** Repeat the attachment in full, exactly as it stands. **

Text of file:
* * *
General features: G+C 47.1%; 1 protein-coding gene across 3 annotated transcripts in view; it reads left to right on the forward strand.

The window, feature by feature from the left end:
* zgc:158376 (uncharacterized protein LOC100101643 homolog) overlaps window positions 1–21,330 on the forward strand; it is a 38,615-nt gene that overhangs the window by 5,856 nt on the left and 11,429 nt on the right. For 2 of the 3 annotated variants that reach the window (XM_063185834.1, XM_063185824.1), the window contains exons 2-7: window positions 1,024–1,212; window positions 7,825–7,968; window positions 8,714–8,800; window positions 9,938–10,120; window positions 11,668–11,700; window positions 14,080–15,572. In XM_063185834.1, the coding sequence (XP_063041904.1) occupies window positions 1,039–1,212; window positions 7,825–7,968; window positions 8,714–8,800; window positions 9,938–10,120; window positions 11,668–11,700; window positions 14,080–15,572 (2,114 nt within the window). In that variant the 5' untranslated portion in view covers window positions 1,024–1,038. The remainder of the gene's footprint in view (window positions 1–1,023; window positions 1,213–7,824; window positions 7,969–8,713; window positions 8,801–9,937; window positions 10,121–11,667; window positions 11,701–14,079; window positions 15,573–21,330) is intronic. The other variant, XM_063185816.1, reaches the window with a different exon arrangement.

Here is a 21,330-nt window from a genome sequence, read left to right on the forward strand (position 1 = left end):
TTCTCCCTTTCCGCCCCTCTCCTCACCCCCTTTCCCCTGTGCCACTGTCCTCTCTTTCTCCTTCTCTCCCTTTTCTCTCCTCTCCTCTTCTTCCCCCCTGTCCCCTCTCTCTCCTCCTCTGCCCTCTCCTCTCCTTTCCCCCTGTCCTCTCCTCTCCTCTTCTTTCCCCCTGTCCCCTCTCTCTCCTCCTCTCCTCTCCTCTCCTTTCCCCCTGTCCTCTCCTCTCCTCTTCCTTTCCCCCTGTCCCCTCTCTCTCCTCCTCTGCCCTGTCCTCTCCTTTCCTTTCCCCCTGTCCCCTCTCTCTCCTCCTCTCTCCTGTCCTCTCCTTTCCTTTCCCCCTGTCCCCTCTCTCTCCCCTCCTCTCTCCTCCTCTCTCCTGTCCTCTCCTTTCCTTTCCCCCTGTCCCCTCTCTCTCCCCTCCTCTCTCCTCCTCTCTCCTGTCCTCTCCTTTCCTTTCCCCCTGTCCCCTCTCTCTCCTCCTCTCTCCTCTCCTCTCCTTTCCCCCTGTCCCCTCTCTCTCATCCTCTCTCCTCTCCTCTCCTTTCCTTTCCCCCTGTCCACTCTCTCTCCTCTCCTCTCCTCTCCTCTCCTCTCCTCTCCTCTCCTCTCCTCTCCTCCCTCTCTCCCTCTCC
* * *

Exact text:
General features: G+C 47.1%; 1 protein-coding gene across 3 annotated transcripts in view; it reads left to right on the forward strand.

The window, feature by feature from the left end:
* zgc:158376 (uncharacterized protein LOC100101643 homolog) overlaps window positions 1–21,330 on the forward strand; it is a 38,615-nt gene that overhangs the window by 5,856 nt on the left and 11,429 nt on the right. For 2 of the 3 annotated variants that reach the window (XM_063185834.1, XM_063185824.1), the window contains exons 2-7: window positions 1,024–1,212; window positions 7,825–7,968; window positions 8,714–8,800; window positions 9,938–10,120; window positions 11,668–11,700; window positions 14,080–15,572. In XM_063185834.1, the coding sequence (XP_063041904.1) occupies window positions 1,039–1,212; window positions 7,825–7,968; window positions 8,714–8,800; window positions 9,938–10,120; window positions 11,668–11,700; window positions 14,080–15,572 (2,114 nt within the window). In that variant the 5' untranslated portion in view covers window positions 1,024–1,038. The remainder of the gene's footprint in view (window positions 1–1,023; window positions 1,213–7,824; window positions 7,969–8,713; window positions 8,801–9,937; window positions 10,121–11,667; window positions 11,701–14,079; window positions 15,573–21,330) is intronic. The other variant, XM_063185816.1, reaches the window with a different exon arrangement.

Here is a 21,330-nt window from a genome sequence, read left to right on the forward strand (position 1 = left end):
TTCTCCCTTTCCGCCCCTCTCCTCACCCCCTTTCCCCTGTGCCACTGTCCTCTCTTTCTCCTTCTCTCCCTTTTCTCTCCTCTCCTCTTCTTCCCCCCTGTCCCCTCTCTCTCCTCCTCTGCCCTCTCCTCTCCTTTCCCCCTGTCCTCTCCTCTCCTCTTCTTTCCCCCTGTCCCCTCTCTCTCCTCCTCTCCTCTCCTCTCCTTTCCCCCTGTCCTCTCCTCTCCTCTTCCTTTCCCCCTGTCCCCTCTCTCTCCTCCTCTGCCCTGTCCTCTCCTTTCCTTTCCCCCTGTCCCCTCTCTCTCCTCCTCTCTCCTGTCCTCTCCTTTCCTTTCCCCCTGTCCCCTCTCTCTCCCCTCCTCTCTCCTCCTCTCTCCTGTCCTCTCCTTTCCTTTCCCCCTGTCCCCTCTCTCTCCCCTCCTCTCTCCTCCTCTCTCCTGTCCTCTCCTTTCCTTTCCCCCTGTCCCCTCTCTCTCCTCCTCTCTCCTCTCCTCTCCTTTCCCCCTGTCCCCTCTCTCTCATCCTCTCTCCTCTCCTCTCCTTTCCTTTCCCCCTGTCCACTCTCTCTCCTCTCCTCTCCTCTCCTCTCCTCTCCTCTCCTCTCCTCTCCTCTCCTCCCTCTCTCCCTCTCC